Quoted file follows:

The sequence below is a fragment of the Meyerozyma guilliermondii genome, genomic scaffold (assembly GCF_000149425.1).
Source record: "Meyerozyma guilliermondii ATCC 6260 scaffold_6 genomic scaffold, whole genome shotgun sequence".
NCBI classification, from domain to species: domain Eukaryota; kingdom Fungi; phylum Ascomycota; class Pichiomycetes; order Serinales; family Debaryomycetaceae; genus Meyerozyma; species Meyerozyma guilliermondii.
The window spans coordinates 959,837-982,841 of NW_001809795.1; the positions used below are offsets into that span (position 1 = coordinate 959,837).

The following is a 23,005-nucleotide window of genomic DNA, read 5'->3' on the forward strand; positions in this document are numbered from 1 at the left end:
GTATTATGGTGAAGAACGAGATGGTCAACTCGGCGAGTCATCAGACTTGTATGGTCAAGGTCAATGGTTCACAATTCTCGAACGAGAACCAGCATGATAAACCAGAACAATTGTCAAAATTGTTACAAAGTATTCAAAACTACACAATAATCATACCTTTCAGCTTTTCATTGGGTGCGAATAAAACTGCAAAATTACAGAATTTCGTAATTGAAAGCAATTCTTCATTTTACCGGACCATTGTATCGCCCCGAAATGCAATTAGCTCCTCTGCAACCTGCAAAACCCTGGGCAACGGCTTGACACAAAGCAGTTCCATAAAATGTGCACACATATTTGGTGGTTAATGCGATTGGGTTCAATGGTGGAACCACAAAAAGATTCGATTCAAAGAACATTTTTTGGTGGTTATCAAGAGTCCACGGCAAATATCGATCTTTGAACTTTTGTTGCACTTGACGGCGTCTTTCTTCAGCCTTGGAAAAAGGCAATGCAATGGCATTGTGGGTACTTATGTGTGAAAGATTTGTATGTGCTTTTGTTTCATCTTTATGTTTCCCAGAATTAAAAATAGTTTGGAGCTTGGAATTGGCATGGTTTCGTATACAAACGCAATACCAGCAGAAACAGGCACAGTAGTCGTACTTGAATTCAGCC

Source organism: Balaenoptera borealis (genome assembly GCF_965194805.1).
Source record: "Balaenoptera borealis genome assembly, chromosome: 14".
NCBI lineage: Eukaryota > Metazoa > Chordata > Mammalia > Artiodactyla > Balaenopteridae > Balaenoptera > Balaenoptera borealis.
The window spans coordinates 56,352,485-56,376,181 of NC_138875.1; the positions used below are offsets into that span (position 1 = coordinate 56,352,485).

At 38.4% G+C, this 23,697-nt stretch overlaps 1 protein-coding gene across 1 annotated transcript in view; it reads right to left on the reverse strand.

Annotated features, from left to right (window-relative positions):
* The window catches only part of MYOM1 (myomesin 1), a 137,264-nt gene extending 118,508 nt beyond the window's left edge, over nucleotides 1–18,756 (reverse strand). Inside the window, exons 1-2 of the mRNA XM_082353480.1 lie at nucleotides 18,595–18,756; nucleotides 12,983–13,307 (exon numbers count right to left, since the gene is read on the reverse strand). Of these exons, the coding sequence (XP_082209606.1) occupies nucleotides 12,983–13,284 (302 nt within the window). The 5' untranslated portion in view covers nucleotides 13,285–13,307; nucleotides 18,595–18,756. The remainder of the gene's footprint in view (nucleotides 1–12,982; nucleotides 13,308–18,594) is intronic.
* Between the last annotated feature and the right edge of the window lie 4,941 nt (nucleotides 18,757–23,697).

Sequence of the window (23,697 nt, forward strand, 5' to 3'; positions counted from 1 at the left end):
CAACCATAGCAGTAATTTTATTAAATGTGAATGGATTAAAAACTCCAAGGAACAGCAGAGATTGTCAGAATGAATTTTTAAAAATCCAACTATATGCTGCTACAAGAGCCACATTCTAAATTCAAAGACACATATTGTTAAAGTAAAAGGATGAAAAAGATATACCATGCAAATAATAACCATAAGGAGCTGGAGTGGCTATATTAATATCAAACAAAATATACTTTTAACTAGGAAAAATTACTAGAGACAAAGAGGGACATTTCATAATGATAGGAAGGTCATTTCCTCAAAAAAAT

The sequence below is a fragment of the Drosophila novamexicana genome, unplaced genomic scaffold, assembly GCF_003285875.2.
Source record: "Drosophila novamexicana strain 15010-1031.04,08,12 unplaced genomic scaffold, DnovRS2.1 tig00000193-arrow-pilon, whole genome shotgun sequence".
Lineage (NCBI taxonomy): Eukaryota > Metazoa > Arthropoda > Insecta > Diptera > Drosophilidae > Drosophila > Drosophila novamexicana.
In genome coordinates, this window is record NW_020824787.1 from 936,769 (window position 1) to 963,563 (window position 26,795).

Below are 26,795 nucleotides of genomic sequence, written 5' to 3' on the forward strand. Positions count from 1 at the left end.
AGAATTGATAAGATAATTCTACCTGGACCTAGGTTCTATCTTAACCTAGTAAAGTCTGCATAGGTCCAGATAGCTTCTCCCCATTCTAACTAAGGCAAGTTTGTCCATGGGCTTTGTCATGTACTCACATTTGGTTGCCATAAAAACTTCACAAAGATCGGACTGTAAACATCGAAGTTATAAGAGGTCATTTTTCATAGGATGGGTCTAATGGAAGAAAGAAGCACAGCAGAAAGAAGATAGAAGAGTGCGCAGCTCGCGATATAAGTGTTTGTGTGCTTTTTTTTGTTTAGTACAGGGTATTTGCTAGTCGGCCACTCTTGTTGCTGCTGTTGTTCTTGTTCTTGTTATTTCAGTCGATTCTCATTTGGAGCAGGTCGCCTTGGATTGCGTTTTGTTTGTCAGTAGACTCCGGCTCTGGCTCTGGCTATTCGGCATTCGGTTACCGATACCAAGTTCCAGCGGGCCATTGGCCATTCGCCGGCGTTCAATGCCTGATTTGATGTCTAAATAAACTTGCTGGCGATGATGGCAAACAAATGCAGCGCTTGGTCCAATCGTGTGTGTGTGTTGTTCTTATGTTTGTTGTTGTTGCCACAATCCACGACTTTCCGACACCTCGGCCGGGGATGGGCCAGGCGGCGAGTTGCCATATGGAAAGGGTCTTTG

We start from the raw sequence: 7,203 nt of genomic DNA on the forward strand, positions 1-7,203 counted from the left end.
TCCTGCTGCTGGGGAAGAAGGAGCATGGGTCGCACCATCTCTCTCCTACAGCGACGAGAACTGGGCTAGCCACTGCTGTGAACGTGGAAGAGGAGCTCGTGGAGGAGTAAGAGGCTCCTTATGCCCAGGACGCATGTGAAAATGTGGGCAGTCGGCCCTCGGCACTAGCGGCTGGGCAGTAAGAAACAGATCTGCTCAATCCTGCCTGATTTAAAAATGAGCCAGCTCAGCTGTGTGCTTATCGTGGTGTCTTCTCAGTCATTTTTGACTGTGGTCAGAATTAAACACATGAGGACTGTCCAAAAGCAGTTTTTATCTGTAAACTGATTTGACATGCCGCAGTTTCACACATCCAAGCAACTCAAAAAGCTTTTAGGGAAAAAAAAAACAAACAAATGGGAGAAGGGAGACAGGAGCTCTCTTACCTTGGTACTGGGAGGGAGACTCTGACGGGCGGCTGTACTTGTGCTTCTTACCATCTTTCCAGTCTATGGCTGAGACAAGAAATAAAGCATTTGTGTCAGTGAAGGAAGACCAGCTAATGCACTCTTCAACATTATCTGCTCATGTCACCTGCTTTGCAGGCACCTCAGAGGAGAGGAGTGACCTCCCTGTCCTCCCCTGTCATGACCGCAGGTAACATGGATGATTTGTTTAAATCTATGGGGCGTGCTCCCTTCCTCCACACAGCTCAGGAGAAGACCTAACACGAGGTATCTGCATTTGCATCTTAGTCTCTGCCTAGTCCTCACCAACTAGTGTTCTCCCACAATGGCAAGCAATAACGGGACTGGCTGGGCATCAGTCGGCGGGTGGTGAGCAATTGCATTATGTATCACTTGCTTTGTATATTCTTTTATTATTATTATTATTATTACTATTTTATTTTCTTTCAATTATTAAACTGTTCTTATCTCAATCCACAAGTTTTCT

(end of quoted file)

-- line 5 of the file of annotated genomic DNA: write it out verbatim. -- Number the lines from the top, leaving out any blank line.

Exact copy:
The following is a 23,005-nucleotide window of genomic DNA, read 5'->3' on the forward strand; positions in this document are numbered from 1 at the left end: